Just Tell Them I Survived! Women in Antarctica

By Robin Burns | Go to book overview

Notes

INTRODUCTION ‘I WANT TO GO TOO!’
1
The artist Nel Law, who went as a guest of the Danish shipping company Lauritzen, with the Antarctic Division Director and expedition leader, Dr Philip Law, her husband: Elizabeth Chipman, Women on the Ice: A History of Women in the Far South, Melbourne University Press, Melbourne, 1986, pp. 84–85.
2
The majority of the interviews took place between June 1994 and October 1995, though they continued after that, with the last in February 2000.
3
There are 39 acceding states to the Treaty, representing ‘the overwhelming majority of humanity’: A. Herr, H.R. Hall and M.G. Hayward, ‘Antarctica's future: Symbols and reality’ in Antarctica's Future: Continuity or Change? eds R.A. Herr, H.R. Hall and M.G. Hayward, Tasmanian Government Printing Office, Hobart, 1990, p. 12.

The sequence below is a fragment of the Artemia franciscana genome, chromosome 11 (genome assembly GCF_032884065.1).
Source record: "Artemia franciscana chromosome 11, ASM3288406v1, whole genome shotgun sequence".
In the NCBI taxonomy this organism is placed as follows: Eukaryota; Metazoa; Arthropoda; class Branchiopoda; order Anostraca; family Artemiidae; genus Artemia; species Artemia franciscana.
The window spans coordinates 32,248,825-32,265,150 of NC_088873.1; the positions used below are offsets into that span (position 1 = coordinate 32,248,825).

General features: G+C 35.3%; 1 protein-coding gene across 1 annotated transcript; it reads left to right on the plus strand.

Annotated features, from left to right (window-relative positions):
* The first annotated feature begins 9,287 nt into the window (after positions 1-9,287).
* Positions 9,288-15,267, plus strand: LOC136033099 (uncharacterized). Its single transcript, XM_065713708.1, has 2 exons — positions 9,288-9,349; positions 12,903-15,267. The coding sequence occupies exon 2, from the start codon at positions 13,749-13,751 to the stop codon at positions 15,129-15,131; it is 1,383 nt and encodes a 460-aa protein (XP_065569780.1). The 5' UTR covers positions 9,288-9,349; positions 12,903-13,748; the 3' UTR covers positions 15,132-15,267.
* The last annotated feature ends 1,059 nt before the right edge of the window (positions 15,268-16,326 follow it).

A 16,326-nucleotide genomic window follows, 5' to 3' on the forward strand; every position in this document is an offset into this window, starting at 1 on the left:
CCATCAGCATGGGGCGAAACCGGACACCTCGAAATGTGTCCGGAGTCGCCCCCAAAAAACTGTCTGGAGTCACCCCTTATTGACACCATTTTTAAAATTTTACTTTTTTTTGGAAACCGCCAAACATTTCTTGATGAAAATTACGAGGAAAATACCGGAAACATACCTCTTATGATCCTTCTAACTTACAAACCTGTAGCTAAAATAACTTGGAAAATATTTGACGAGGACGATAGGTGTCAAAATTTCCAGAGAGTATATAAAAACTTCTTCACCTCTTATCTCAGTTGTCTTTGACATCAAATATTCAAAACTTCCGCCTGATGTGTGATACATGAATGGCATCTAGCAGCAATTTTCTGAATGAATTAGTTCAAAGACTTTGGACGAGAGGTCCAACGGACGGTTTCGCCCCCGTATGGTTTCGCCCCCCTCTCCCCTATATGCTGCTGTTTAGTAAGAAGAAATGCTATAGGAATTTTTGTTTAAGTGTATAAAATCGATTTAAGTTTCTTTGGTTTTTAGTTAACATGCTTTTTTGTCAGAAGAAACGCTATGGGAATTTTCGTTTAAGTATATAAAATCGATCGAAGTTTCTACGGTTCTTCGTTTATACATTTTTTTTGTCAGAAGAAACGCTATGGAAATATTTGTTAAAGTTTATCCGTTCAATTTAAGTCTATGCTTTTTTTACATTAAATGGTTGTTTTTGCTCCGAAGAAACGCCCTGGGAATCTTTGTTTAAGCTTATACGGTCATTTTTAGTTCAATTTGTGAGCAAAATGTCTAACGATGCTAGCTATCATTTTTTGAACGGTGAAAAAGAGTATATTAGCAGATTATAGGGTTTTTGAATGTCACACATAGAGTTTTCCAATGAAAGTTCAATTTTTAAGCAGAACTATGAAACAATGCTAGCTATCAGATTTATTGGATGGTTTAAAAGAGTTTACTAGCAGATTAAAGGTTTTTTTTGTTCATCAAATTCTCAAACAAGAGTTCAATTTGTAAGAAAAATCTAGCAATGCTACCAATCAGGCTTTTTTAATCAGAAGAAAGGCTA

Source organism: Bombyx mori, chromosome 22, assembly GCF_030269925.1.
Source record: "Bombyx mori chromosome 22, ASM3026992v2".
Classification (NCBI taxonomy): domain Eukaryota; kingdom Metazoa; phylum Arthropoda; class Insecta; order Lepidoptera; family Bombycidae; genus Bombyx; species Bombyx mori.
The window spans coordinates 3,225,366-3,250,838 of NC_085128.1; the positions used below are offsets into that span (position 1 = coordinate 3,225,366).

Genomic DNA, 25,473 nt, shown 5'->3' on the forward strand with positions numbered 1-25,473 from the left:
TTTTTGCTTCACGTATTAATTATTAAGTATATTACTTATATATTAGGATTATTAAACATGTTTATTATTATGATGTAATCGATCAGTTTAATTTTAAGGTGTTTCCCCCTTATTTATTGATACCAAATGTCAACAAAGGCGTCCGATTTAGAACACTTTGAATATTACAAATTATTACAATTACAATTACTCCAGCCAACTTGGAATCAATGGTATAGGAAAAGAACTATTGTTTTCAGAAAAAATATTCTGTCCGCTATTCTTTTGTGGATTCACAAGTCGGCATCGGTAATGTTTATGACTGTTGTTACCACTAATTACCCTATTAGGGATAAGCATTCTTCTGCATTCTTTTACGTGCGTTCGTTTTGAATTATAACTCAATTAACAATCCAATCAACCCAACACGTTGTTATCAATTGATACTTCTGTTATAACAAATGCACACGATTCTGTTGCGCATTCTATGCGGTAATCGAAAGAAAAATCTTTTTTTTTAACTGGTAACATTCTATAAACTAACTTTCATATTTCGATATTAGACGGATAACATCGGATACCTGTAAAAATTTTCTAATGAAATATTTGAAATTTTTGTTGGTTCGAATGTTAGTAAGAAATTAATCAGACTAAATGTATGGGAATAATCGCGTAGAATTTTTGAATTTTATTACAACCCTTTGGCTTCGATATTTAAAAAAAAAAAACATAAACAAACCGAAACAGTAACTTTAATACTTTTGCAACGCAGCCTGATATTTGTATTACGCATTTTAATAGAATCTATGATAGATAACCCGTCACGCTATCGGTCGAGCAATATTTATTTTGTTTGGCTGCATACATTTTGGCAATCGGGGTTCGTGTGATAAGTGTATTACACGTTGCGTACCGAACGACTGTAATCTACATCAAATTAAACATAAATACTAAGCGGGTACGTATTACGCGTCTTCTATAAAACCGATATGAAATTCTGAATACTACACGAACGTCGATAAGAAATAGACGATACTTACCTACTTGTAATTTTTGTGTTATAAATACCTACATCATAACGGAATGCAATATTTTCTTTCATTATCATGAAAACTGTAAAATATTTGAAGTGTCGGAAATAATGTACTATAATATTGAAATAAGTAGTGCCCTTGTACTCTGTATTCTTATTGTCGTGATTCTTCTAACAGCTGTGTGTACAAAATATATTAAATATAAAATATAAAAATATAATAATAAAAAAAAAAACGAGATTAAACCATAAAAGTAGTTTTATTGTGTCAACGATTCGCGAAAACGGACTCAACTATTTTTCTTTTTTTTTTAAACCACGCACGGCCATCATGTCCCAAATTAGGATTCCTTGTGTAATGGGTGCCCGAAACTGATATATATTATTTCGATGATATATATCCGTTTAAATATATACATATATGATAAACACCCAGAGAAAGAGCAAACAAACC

International collaboration for scientific purposes, and for the protection and conservation of the Antarctic environment, is prescribed under international treaties: Antarctic Treaty Act 1960; Antarctic Treaty (Environment Protection) Act 1980.

4
Chipman, Women on the Ice; Tim Bowden, The Silence Calling: Australians in Antarctica 1947–97, Allen & Unwin, Sydney, 1997.
5
This was enabled by two research grants and a period of study leave.
6
The path was not easy and Robyn's efforts have been largely unacknowledged. Dr Peta Colebatch and Dr Louise Crossley, members of the Australian Antarctic Foundation Board, were also involved in making the conference happen. They all deserve warm thanks.

1 ‘FINALLY WE WERE ON OUR WAY’
1
Kay Shaffer, Women and the Bush: Forces of Desire in the Australian Cultural Tradition, Cambridge University Press, Cambridge, 1988.

-219-

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